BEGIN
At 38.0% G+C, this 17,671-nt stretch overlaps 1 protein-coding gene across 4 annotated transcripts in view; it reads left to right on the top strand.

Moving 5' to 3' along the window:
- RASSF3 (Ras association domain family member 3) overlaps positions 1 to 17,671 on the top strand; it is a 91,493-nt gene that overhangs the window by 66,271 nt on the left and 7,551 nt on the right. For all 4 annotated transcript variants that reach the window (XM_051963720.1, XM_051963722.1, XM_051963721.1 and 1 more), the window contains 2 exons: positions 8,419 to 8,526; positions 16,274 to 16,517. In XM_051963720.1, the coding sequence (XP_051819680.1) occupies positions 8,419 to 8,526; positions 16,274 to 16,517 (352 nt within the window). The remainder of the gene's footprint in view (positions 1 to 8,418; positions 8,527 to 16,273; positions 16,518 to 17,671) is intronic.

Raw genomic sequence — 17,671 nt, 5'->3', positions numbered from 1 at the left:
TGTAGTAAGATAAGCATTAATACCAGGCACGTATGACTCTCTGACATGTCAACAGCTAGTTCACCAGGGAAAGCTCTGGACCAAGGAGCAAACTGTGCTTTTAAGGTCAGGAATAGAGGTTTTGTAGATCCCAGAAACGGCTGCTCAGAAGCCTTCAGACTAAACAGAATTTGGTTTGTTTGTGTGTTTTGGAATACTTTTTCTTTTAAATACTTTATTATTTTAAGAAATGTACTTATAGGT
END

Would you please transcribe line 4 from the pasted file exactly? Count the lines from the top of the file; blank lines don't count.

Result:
Raw genomic sequence — 17,671 nt, 5'->3', positions numbered from 1 at the left: